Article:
Upon discovering Levi was a Jew, the fascists sent him to an internment camp for Jews at Fossoli, where he met generally poor and pious Jews form the Italian colony of Libya as well as upper-middle-class Italian Jews like himself. Italian fascists controlled Fossoli at that time, and as long as the camp remained in their hands and not under German control, Jews were relatively safe. Unfortunately, Fossoli did fall to the Germans, however, whereupon Jews were deported to death camps. For a year and a half Italian Jews suffered terribly under Nazi occupation. Around 7,000 were deported and killed.

In February 1944, Jews interned at Fossoli were packed into 12 cattle trucks and sent to Auschwitz. On arrival, their average life expectancy was three months. Levi was one of 650 Italian Jews in his transport, of whom only 20 lived to see the camps liberated. Levi was at Auschwitz for 11 months before the Russian army liberated the camp in January 1945. But the 11 months at Auschwitz were more than enough to irreparably change and define his life, even they didn’t take it.

Apart from his time as a partisan fighter and concentration camp prisoner, Levi led a rather unremarkable life. But he was clearly a brilliant man and used his training and work as a chemist to see the world in a way of which few others—including most writers—are capable. In his work as a writer he clearly set out his thoughts and feelings, and perhaps his most powerful, irrepressible emotion was guilt at surviving Auschwitz where he was saturated by death and had seen so many lose their lives.

The guilt of the survivor is not simply guilt at surviving when so many others did not. It is also guilt at failing to adequately convey the horrors that those who died went through, explaining how they suffered so it wasn’t in vain. It can be guilt at not spending every minute of every day testifying to the monstrosities perpetrated on innocent people who have no voice. In this way, no one ever survived a camp and the Nazis’ victory was irrevocable. As the Italian Jewish writer and survivor Nedo Fiano explained, “At bottom I would say that I never completely left the camp.”

Levi was intensely preoccupied with his shame of escaping death by virtue of an unearned privilege, as he saw it. This was a primary concern of his first book, “If This Is A Man.” Levi opens the book with a poem, which reads:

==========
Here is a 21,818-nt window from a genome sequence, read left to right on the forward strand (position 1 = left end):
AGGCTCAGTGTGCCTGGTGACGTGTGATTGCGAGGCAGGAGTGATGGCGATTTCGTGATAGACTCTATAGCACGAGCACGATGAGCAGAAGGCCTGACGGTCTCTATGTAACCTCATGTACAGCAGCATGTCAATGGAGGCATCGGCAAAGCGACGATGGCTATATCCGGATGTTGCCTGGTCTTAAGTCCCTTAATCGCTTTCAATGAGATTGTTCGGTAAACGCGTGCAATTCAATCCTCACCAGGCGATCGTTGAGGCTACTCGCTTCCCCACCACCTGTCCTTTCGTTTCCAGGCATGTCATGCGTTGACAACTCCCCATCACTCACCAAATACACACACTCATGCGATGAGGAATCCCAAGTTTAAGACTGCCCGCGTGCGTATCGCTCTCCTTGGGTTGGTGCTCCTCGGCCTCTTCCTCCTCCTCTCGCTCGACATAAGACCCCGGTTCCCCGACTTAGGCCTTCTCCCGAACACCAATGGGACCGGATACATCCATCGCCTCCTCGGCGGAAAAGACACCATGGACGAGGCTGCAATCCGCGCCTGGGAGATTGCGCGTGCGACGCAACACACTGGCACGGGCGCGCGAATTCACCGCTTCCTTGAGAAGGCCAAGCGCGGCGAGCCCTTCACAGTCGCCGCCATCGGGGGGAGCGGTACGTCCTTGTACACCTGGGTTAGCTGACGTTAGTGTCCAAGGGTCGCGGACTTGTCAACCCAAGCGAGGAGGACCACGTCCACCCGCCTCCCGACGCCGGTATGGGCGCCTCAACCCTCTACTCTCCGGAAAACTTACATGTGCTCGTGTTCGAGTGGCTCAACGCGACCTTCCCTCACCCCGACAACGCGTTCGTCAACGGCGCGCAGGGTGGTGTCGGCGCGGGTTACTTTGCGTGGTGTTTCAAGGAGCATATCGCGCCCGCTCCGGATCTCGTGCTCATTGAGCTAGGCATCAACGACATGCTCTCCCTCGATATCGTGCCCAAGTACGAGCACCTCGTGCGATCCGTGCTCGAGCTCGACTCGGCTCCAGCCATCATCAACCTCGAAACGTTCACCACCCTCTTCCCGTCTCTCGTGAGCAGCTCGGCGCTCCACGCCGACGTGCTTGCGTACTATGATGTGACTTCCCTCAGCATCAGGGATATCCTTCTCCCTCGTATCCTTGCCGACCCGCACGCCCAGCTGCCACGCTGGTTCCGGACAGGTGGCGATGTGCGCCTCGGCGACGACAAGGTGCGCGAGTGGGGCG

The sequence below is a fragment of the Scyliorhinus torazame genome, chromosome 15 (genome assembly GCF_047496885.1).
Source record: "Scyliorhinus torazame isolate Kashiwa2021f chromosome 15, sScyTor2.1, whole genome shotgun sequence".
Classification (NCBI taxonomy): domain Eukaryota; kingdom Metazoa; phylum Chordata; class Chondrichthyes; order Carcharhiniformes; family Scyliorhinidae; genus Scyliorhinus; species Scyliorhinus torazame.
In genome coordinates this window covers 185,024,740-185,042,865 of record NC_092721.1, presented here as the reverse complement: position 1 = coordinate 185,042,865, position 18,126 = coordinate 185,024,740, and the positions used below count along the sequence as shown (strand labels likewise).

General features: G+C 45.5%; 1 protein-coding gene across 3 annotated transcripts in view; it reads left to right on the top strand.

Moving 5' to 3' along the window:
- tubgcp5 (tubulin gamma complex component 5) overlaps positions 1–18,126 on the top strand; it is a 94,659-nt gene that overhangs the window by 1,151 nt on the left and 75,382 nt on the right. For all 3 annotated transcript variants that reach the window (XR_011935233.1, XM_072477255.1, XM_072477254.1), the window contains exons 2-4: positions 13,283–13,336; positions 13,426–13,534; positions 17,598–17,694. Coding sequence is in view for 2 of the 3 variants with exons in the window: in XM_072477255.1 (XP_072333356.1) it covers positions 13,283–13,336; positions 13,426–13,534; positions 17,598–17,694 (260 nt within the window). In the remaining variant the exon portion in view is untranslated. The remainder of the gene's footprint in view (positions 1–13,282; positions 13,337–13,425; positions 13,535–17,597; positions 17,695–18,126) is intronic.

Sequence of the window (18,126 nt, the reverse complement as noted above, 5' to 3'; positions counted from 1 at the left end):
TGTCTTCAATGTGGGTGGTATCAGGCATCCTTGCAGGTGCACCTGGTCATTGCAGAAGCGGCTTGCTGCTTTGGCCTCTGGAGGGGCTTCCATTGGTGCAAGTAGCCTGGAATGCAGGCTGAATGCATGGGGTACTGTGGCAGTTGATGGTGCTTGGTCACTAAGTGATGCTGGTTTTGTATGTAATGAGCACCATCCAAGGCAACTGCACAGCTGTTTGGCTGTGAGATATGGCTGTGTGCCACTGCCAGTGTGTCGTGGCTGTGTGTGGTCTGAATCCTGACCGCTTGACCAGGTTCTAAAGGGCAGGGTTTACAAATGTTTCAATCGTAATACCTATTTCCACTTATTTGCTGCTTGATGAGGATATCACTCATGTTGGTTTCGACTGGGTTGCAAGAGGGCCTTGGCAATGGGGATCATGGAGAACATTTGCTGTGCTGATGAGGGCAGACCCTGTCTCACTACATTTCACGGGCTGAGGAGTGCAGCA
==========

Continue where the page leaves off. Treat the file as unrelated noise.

Consider If This Is A Man

You who live safe

In your warm houses,

You who find, returning in the evening,

Hot food and friendly faces:

Consider if this is a man

Who works in the mud

Who does not know peace

Who fights for a scrap of bread

Who dies because of a yes or a no.

Consider if this is a woman,

Without hair and without name

With no more strength to remember,

Her eyes empty and her womb cold

Like a frog in winter.

Meditate that this came about:

I commend these words to you.

Carve them in your hearts

At home, in the street,

Going to bed, rising;

Repeat them to your children,

Or may your house fall apart,

May illness impede you,

May your children turn their faces from you.

In another poem, “The Survivor,” Levi addresses his guilt head on.

Stand back, leave me alone, submerged people,

Go away. I haven’t dispossessed anyone,

Haven’t usurped anyone’s bread.

No one died in my place. No one.

Go back into your mist.

It’s not my fault if I live and breathe,

Eat, drink, sleep and put on clothes.

Levi tried to set out his experience of the Holocaust, and the product was some of the twentieth century’s most importing, most affecting literature. He was initially a chemist, not a writer, but he wrote beautifully and matter of factly about horrors that were unimaginable. Levi never truly escaped the camps and took his own life more than 40 years after the war. But in the intervening years, he did manage to address the issue of our humanity, exploring what it is that makes us human. Primo Levi explored how the Nazis attempted to take away their victims’ humanity. And he found that however bestial his persecutors were, they too were human. As he recalled, “Save the exceptions, they were not monsters, they had our faces.”